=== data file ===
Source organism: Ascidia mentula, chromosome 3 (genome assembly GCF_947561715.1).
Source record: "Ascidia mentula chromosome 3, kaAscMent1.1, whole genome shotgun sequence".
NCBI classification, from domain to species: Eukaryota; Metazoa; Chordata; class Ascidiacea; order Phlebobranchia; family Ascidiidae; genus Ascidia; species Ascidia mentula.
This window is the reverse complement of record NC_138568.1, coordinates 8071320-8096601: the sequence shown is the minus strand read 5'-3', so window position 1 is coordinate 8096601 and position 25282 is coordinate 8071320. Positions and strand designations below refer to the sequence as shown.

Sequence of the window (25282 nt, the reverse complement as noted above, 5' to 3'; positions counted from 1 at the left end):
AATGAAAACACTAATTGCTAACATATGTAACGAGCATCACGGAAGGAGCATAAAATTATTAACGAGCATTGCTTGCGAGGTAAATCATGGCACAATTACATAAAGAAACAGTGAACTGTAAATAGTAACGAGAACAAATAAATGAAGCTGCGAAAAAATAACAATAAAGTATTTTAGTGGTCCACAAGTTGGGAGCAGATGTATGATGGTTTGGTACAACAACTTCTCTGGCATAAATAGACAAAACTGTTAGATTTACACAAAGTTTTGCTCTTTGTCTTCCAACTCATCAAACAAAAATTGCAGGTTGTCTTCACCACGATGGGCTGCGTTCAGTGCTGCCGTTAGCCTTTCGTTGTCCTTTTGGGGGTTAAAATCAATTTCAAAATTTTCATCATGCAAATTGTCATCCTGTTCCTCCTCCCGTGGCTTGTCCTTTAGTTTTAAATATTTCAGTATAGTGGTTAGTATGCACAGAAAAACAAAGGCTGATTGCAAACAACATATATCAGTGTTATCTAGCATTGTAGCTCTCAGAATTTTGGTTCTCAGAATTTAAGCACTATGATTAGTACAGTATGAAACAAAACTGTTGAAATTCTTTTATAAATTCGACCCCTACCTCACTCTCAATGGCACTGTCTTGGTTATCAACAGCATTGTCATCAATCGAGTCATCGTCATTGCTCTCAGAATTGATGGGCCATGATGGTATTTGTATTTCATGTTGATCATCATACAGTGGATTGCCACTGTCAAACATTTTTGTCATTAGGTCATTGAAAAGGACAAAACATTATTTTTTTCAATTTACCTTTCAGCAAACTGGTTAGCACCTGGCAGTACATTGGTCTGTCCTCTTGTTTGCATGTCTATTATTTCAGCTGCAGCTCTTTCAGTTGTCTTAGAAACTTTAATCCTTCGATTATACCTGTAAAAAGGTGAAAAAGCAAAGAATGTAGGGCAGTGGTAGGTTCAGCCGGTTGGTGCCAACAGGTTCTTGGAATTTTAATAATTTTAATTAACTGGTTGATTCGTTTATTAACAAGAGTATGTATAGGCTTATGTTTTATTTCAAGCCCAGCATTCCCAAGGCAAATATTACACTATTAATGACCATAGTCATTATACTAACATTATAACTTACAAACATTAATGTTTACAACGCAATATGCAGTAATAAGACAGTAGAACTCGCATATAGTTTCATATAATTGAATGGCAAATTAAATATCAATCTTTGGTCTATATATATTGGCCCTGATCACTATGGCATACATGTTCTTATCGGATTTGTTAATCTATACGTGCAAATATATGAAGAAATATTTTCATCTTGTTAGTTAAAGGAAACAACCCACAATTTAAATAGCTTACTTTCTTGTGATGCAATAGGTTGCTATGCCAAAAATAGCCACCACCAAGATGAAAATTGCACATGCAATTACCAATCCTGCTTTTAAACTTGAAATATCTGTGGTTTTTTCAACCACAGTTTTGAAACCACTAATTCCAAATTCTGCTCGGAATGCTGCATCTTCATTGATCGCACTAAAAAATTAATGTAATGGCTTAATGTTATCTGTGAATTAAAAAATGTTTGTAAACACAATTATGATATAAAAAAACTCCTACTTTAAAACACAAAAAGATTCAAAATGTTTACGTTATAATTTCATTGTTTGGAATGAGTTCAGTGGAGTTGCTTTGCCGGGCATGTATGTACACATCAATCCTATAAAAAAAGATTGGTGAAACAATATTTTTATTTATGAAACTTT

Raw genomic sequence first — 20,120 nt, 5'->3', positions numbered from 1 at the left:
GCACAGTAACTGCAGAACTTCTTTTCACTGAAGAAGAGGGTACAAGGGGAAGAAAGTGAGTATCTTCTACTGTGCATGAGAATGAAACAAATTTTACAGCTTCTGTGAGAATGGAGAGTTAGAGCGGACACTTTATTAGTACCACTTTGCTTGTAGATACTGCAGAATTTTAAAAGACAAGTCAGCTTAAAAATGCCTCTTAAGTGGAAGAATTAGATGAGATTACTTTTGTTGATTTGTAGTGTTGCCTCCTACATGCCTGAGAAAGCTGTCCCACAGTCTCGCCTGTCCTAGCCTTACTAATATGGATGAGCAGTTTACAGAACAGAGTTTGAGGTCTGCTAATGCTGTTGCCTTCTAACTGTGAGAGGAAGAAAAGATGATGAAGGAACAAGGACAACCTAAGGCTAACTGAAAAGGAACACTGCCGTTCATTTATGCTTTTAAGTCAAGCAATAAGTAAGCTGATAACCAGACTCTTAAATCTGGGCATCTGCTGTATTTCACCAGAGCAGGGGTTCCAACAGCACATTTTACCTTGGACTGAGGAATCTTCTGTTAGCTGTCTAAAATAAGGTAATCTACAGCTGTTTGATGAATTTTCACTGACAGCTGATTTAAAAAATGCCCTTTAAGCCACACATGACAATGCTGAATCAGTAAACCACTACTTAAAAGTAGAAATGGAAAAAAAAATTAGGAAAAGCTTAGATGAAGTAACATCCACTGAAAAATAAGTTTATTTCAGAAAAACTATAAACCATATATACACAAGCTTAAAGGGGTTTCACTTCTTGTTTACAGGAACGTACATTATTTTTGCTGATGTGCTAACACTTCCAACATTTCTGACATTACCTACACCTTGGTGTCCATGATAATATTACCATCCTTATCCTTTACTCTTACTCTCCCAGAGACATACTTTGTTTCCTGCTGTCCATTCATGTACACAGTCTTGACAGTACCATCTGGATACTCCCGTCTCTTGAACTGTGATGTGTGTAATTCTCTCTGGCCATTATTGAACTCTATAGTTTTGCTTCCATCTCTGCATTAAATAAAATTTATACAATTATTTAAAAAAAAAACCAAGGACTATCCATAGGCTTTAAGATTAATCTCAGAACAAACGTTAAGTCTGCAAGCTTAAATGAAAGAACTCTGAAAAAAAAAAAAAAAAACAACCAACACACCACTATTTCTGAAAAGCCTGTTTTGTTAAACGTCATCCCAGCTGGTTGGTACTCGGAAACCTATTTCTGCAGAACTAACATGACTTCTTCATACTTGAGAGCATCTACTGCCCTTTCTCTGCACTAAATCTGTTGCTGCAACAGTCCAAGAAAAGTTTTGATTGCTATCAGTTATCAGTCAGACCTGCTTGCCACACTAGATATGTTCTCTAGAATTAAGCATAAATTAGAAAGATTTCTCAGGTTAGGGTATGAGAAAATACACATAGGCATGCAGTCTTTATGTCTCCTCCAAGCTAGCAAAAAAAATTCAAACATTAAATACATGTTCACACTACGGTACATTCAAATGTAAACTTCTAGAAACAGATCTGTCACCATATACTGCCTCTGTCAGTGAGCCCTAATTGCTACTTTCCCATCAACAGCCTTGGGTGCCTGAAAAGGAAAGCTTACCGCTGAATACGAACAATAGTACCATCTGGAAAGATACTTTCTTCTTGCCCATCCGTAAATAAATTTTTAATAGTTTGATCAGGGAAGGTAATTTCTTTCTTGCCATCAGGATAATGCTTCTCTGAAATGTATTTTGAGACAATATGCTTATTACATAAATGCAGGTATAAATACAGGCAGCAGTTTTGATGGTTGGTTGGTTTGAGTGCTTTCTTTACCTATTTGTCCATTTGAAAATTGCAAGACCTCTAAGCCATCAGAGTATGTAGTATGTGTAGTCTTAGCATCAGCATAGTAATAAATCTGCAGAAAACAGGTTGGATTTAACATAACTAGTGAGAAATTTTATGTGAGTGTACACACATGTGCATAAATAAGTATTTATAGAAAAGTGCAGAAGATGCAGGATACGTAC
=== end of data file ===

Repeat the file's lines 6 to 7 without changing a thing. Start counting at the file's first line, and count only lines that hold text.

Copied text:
AATGAAAACACTAATTGCTAACATATGTAACGAGCATCACGGAAGGAGCATAAAATTATTAACGAGCATTGCTTGCGAGGTAAATCATGGCACAATTACATAAAGAAACAGTGAACTGTAAATAGTAACGAGAACAAATAAATGAAGCTGCGAAAAAATAACAATAAAGTATTTTAGTGGTCCACAAGTTGGGAGCAGATGTATGATGGTTTGGTACAACAACTTCTCTGGCATAAATAGACAAAACTGTTAGATTTACACAAAGTTTTGCTCTTTGTCTTCCAACTCATCAAACAAAAATTGCAGGTTGTCTTCACCACGATGGGCTGCGTTCAGTGCTGCCGTTAGCCTTTCGTTGTCCTTTTGGGGGTTAAAATCAATTTCAAAATTTTCATCATGCAAATTGTCATCCTGTTCCTCCTCCCGTGGCTTGTCCTTTAGTTTTAAATATTTCAGTATAGTGGTTAGTATGCACAGAAAAACAAAGGCTGATTGCAAACAACATATATCAGTGTTATCTAGCATTGTAGCTCTCAGAATTTTGGTTCTCAGAATTTAAGCACTATGATTAGTACAGTATGAAACAAAACTGTTGAAATTCTTTTATAAATTCGACCCCTACCTCACTCTCAATGGCACTGTCTTGGTTATCAACAGCATTGTCATCAATCGAGTCATCGTCATTGCTCTCAGAATTGATGGGCCATGATGGTATTTGTATTTCATGTTGATCATCATACAGTGGATTGCCACTGTCAAACATTTTTGTCATTAGGTCATTGAAAAGGACAAAACATTATTTTTTTCAATTTACCTTTCAGCAAACTGGTTAGCACCTGGCAGTACATTGGTCTGTCCTCTTGTTTGCATGTCTATTATTTCAGCTGCAGCTCTTTCAGTTGTCTTAGAAACTTTAATCCTTCGATTATACCTGTAAAAAGGTGAAAAAGCAAAGAATGTAGGGCAGTGGTAGGTTCAGCCGGTTGGTGCCAACAGGTTCTTGGAATTTTAATAATTTTAATTAACTGGTTGATTCGTTTATTAACAAGAGTATGTATAGGCTTATGTTTTATTTCAAGCCCAGCATTCCCAAGGCAAATATTACACTATTAATGACCATAGTCATTATACTAACATTATAACTTACAAACATTAATGTTTACAACGCAATATGCAGTAATAAGACAGTAGAACTCGCATATAGTTTCATATAATTGAATGGCAAATTAAATATCAATCTTTGGTCTATATATATTGGCCCTGATCACTATGGCATACATGTTCTTATCGGATTTGTTAATCTATACGTGCAAATATATGAAGAAATATTTTCATCTTGTTAGTTAAAGGAAACAACCCACAATTTAAATAGCTTACTTTCTTGTGATGCAATAGGTTGCTATGCCAAAAATAGCCACCACCAAGATGAAAATTGCACATGCAATTACCAATCCTGCTTTTAAACTTGAAATATCTGTGGTTTTTTCAACCACAGTTTTGAAACCACTAATTCCAAATTCTGCTCGGAATGCTGCATCTTCATTGATCGCACTAAAAAATTAATGTAATGGCTTAATGTTATCTGTGAATTAAAAAATGTTTGTAAACACAATTATGATATAAAAAAACTCCTACTTTAAAACACAAAAAGATTCAAAATGTTTACGTTATAATTTCATTGTTTGGAATGAGTTCAGTGGAGTTGCTTTGCCGGGCATGTATGTACACATCAATCCTATAAAAAAAGATTGGTGAAACAATATTTTTATTTATGAAACTTT

Raw genomic sequence first — 20,120 nt, 5'->3', positions numbered from 1 at the left: